220-pound gold coin stolen from museum

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If you're wondering why it says "1 million de dollars" it's because the museum gave it a face value, but the market price of 100 kilograms worth of gold is just under €4 million (R56 million).

A 220-pound gold coin named "Big Maple Leaf" has been stolen from a museum in Berlin.

Follow The Huffington Post Canada on Facebook, Twitter, and Instagram. The coin section at the Bode Museum has more than 540,000 objects but German media reports say only that coin was stolen. The police spokesman added that the coin was secured by bulletproof glass inside the building. The front of the coin features an image of Queen Elizabeth II and the back has maples leaves on it. There are five of these magical coins in existence; replicas were made after a number of interested buyers came forward.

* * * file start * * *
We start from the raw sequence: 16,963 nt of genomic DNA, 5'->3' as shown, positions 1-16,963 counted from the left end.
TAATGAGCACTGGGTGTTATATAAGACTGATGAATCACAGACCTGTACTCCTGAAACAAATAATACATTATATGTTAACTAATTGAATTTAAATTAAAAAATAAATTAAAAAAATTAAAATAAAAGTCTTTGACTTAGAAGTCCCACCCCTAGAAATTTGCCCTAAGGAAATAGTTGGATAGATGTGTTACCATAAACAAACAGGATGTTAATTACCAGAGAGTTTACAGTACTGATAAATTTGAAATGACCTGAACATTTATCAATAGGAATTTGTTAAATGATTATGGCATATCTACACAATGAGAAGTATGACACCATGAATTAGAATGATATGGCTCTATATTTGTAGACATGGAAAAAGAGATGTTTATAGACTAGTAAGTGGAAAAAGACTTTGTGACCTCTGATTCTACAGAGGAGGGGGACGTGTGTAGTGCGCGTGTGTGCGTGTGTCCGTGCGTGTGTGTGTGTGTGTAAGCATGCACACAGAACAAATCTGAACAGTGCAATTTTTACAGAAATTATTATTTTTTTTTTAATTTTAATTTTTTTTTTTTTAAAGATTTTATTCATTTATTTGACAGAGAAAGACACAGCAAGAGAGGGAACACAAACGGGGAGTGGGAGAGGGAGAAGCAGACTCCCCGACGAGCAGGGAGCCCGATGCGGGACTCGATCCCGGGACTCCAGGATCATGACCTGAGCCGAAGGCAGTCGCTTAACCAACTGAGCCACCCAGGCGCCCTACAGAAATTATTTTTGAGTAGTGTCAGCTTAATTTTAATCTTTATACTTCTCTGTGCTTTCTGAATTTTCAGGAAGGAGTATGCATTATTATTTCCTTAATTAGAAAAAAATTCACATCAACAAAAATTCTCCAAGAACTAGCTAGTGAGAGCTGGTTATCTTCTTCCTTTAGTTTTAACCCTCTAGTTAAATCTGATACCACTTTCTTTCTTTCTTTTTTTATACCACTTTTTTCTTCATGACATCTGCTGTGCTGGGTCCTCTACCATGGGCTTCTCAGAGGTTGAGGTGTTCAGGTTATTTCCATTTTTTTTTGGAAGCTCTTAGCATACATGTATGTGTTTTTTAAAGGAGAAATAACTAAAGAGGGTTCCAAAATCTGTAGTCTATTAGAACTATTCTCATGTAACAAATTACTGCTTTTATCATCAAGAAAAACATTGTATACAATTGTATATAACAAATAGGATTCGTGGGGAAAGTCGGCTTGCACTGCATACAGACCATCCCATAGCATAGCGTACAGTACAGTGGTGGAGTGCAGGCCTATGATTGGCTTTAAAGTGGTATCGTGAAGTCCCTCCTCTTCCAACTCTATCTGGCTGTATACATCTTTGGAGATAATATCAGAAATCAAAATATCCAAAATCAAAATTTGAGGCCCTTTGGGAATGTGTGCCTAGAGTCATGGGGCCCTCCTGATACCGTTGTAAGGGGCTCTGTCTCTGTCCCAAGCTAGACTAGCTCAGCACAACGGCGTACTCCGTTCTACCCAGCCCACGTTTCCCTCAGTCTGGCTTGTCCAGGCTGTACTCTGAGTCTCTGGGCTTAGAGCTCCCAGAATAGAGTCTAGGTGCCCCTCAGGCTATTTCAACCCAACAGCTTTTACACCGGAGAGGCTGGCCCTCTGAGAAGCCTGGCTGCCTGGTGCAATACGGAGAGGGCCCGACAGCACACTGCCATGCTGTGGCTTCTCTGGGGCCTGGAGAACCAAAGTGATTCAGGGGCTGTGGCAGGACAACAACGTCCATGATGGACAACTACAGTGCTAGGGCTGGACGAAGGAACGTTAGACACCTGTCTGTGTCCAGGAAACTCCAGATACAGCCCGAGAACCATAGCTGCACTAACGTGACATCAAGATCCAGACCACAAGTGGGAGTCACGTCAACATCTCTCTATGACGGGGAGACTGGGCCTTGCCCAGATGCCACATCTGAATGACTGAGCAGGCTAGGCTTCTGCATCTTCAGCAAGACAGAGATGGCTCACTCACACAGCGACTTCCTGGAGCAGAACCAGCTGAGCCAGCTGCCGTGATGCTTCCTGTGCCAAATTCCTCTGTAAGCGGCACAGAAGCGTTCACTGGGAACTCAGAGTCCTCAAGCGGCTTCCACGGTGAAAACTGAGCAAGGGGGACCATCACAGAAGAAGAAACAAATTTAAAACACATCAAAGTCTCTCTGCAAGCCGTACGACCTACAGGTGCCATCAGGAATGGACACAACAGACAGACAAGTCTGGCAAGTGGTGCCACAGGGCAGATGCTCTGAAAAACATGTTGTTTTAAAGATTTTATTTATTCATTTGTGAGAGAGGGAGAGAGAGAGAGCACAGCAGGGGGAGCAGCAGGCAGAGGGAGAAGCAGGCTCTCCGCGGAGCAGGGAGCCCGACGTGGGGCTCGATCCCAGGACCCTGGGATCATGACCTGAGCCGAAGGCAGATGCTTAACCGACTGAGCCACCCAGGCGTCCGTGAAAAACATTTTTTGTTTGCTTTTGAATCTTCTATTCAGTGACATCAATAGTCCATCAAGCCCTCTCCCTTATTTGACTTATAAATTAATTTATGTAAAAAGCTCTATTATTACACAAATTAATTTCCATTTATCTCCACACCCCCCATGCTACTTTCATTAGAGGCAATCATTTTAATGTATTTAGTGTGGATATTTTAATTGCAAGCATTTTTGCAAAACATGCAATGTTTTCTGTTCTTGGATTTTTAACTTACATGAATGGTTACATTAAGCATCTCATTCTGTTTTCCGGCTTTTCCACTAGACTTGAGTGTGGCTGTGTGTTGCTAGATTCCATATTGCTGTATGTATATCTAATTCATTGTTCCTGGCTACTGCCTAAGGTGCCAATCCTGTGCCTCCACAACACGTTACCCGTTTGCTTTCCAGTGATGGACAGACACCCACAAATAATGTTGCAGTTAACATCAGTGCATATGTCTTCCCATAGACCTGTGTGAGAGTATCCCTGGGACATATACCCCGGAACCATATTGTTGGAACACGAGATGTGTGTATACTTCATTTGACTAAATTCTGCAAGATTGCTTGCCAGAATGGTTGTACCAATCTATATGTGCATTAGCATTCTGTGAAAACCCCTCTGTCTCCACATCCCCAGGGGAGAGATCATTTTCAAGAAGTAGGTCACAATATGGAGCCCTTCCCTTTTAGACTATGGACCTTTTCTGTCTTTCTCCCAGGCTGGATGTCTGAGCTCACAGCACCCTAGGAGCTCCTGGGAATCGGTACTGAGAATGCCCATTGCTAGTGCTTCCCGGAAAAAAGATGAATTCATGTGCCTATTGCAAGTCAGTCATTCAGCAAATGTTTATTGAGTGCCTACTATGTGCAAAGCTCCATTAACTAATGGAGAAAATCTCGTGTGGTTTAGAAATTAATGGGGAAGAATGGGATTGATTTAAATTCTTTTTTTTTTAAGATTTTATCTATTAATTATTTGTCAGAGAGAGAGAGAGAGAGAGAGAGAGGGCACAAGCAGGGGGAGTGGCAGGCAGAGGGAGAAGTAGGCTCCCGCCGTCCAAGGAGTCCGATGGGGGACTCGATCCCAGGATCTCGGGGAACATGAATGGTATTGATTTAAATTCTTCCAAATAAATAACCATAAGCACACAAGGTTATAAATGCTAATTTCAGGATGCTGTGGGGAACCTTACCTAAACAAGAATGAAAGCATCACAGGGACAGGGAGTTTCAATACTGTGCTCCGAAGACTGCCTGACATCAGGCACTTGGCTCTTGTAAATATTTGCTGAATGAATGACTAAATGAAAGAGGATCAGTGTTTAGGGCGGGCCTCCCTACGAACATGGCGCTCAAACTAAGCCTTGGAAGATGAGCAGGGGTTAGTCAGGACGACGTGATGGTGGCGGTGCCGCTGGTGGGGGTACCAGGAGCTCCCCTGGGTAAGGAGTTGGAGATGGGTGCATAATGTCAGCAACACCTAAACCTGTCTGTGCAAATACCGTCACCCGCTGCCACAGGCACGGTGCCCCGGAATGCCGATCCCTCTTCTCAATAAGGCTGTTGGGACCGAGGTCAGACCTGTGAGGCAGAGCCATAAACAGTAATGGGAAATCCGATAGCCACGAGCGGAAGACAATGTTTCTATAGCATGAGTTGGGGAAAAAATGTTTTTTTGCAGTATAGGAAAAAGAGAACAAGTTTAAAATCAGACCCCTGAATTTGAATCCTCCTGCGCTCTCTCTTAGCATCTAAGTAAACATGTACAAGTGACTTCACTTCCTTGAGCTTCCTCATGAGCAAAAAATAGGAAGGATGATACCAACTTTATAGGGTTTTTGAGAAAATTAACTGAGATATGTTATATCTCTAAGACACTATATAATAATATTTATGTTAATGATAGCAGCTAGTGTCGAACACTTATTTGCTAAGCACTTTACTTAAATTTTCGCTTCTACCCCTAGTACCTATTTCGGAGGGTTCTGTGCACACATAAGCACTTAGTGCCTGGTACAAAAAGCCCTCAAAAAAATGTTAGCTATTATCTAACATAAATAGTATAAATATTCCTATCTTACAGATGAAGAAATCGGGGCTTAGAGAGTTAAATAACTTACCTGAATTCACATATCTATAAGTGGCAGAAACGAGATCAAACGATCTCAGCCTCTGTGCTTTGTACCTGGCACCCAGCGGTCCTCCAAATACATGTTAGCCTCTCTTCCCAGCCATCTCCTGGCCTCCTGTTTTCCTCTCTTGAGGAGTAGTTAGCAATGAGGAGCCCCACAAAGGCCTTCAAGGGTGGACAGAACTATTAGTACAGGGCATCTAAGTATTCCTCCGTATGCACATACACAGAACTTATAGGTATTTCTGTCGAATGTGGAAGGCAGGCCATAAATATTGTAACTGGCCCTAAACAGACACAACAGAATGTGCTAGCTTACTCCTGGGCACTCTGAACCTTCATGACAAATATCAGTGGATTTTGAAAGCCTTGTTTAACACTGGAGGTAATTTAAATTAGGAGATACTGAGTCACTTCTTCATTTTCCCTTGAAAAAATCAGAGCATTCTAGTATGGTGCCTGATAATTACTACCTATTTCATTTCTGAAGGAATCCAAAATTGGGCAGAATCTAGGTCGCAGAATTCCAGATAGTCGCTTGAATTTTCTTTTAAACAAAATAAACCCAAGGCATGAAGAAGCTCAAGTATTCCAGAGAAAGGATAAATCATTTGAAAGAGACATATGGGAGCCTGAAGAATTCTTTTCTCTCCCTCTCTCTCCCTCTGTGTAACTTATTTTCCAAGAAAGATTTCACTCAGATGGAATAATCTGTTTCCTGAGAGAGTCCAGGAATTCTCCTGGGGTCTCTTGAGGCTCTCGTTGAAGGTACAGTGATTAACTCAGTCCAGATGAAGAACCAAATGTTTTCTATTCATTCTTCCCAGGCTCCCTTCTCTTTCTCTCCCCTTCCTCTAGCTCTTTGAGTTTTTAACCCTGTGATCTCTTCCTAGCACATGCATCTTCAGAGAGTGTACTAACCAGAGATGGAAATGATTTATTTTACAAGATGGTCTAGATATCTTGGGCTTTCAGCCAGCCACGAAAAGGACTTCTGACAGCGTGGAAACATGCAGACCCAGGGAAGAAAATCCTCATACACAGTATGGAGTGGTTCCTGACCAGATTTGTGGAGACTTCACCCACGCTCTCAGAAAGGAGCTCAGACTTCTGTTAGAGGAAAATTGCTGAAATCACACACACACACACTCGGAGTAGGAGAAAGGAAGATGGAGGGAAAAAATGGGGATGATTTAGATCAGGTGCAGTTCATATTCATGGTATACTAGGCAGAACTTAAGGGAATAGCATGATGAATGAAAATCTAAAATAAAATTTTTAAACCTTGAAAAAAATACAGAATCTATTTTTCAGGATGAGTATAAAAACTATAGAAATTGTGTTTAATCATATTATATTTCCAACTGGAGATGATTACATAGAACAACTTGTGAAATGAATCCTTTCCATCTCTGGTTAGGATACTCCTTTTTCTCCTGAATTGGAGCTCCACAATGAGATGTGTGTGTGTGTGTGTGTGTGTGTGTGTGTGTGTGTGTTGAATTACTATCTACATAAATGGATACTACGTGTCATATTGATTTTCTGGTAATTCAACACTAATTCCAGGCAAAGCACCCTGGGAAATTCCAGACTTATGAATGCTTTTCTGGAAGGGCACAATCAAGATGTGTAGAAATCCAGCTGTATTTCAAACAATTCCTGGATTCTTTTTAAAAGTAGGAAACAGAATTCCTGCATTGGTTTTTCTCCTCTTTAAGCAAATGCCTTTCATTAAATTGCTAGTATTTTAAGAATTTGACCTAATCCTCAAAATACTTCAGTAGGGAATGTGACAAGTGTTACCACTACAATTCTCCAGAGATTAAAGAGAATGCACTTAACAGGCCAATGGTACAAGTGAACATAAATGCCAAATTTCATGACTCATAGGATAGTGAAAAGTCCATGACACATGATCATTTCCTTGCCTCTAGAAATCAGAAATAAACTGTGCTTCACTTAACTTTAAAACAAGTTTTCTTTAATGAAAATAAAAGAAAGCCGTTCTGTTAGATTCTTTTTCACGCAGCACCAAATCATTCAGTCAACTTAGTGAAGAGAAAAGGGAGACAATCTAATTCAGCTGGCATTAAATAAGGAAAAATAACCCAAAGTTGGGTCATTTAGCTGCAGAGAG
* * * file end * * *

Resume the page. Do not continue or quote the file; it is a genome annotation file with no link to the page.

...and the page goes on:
It has been on loan to the museum since December 2010.

The Bode Museum in Berlin, Germany. It is not clear how the thieves evaded the alarm system or carried the heavy, half-metre coin away.

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And though it weighs about as much as a refrigerator, somehow thieves apparently managed to lug it through the museum and up at least one floor to get it out of a window at the back of the building.

Police spokesman Winfrid Wenzel said the speed and precision of the raid - using only a trolley, a ladder and a cable - indicated there was help from the inside.

The coin was issued by the Royal Canadian Mint in 2007.

The chances of the Giant Maple Leaf ever returning to the Bode Museum are slim.

Selling such a notable coin on the black market would prove hard, of course, unless one first melted it down and hawked the crude gold comprising it.